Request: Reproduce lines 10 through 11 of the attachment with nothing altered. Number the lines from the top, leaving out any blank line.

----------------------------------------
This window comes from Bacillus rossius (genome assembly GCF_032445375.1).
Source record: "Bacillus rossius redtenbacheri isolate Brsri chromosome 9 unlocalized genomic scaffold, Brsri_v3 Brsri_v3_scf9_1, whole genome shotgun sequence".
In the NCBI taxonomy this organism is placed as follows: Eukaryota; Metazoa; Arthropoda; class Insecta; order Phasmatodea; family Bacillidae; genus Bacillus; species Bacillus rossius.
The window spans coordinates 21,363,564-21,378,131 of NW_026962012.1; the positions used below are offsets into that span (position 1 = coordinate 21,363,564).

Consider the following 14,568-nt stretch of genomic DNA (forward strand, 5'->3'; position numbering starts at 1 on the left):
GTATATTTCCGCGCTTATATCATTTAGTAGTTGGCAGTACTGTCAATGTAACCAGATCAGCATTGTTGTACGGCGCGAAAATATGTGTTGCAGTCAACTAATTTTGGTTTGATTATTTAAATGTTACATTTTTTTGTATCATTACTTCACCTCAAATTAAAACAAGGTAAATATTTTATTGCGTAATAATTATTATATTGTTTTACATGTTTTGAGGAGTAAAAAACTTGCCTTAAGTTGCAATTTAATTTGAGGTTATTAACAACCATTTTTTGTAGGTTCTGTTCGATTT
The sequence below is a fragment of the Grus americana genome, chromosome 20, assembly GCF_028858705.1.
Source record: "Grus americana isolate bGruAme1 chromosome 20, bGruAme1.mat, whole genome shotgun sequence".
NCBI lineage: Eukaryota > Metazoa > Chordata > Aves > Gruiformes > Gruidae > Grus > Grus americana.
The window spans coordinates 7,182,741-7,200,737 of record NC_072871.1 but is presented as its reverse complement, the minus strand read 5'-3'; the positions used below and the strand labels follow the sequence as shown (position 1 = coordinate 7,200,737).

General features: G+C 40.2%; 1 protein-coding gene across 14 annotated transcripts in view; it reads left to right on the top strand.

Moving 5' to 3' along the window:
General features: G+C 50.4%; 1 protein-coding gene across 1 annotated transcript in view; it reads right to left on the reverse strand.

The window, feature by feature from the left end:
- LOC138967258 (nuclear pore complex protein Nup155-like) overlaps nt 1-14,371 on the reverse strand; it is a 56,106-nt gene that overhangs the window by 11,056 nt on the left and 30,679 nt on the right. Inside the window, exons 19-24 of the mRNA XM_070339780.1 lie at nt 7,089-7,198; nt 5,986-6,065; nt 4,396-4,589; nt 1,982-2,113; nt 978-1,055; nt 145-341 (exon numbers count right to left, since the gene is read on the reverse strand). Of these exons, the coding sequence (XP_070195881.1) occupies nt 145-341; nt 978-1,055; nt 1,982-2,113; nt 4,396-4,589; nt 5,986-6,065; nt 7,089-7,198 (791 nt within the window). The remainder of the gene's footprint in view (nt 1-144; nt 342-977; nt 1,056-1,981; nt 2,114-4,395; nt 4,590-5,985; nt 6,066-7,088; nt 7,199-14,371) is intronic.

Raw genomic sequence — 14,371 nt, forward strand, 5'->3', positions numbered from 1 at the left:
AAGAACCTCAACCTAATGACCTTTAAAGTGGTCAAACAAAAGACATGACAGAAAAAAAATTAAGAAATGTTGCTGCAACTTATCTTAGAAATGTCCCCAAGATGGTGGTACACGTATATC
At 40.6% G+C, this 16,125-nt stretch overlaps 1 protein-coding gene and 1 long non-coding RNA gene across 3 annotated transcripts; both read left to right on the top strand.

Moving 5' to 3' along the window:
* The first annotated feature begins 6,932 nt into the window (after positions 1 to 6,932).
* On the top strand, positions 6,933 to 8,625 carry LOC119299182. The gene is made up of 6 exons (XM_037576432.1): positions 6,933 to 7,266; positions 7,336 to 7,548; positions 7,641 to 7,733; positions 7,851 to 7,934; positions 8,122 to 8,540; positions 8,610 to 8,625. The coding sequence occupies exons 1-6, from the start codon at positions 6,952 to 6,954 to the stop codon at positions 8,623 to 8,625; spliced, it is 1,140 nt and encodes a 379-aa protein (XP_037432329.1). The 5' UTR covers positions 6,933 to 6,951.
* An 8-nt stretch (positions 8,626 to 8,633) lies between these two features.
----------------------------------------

The window spans coordinates 7,182,741-7,200,737 of record NC_072871.1 but is presented as its reverse complement, the minus strand read 5'-3'; the positions used below and the strand labels follow the sequence as shown (position 1 = coordinate 7,200,737).

General features: G+C 40.2%; 1 protein-coding gene across 14 annotated transcripts in view; it reads left to right on the top strand.